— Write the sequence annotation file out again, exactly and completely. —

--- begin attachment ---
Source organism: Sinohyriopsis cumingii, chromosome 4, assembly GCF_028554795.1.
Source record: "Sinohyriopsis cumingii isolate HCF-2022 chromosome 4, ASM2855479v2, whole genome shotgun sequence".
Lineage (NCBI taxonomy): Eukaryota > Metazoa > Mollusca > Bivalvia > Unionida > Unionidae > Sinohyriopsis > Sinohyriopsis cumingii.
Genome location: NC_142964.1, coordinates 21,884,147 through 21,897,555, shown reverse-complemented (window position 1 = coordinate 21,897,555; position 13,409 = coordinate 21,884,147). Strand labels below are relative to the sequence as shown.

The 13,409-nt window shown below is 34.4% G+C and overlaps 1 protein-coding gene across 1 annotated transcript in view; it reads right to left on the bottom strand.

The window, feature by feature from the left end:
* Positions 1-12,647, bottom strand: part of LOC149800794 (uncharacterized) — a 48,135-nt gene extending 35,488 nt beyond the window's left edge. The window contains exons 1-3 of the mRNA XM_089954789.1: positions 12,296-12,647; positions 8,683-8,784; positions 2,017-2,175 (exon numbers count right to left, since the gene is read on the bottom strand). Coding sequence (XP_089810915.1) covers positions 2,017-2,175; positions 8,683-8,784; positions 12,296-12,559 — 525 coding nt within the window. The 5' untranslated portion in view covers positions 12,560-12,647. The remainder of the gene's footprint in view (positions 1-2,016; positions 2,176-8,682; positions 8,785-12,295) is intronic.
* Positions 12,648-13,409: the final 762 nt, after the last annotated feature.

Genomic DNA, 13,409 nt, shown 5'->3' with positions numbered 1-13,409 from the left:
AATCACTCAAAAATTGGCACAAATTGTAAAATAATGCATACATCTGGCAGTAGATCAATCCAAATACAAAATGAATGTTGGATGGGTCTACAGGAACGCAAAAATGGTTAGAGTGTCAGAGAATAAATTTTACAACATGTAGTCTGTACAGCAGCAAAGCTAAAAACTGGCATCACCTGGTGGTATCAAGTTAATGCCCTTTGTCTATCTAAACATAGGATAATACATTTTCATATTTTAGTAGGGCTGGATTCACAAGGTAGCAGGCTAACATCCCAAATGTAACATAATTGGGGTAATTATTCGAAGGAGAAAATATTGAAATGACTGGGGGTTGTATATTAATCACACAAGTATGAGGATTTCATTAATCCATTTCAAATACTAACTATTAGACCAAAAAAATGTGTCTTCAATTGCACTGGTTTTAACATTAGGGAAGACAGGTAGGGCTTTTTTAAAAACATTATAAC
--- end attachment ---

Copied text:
Source organism: Sinohyriopsis cumingii, chromosome 4, assembly GCF_028554795.1.
Source record: "Sinohyriopsis cumingii isolate HCF-2022 chromosome 4, ASM2855479v2, whole genome shotgun sequence".
Lineage (NCBI taxonomy): Eukaryota > Metazoa > Mollusca > Bivalvia > Unionida > Unionidae > Sinohyriopsis > Sinohyriopsis cumingii.
Genome location: NC_142964.1, coordinates 21,884,147 through 21,897,555, shown reverse-complemented (window position 1 = coordinate 21,897,555; position 13,409 = coordinate 21,884,147). Strand labels below are relative to the sequence as shown.

The 13,409-nt window shown below is 34.4% G+C and overlaps 1 protein-coding gene across 1 annotated transcript in view; it reads right to left on the bottom strand.

The window, feature by feature from the left end:
* Positions 1-12,647, bottom strand: part of LOC149800794 (uncharacterized) — a 48,135-nt gene extending 35,488 nt beyond the window's left edge. The window contains exons 1-3 of the mRNA XM_089954789.1: positions 12,296-12,647; positions 8,683-8,784; positions 2,017-2,175 (exon numbers count right to left, since the gene is read on the bottom strand). Coding sequence (XP_089810915.1) covers positions 2,017-2,175; positions 8,683-8,784; positions 12,296-12,559 — 525 coding nt within the window. The 5' untranslated portion in view covers positions 12,560-12,647. The remainder of the gene's footprint in view (positions 1-2,016; positions 2,176-8,682; positions 8,785-12,295) is intronic.
* Positions 12,648-13,409: the final 762 nt, after the last annotated feature.

Genomic DNA, 13,409 nt, shown 5'->3' with positions numbered 1-13,409 from the left:
AATCACTCAAAAATTGGCACAAATTGTAAAATAATGCATACATCTGGCAGTAGATCAATCCAAATACAAAATGAATGTTGGATGGGTCTACAGGAACGCAAAAATGGTTAGAGTGTCAGAGAATAAATTTTACAACATGTAGTCTGTACAGCAGCAAAGCTAAAAACTGGCATCACCTGGTGGTATCAAGTTAATGCCCTTTGTCTATCTAAACATAGGATAATACATTTTCATATTTTAGTAGGGCTGGATTCACAAGGTAGCAGGCTAACATCCCAAATGTAACATAATTGGGGTAATTATTCGAAGGAGAAAATATTGAAATGACTGGGGGTTGTATATTAATCACACAAGTATGAGGATTTCATTAATCCATTTCAAATACTAACTATTAGACCAAAAAAATGTGTCTTCAATTGCACTGGTTTTAACATTAGGGAAGACAGGTAGGGCTTTTTTAAAAACATTATAAC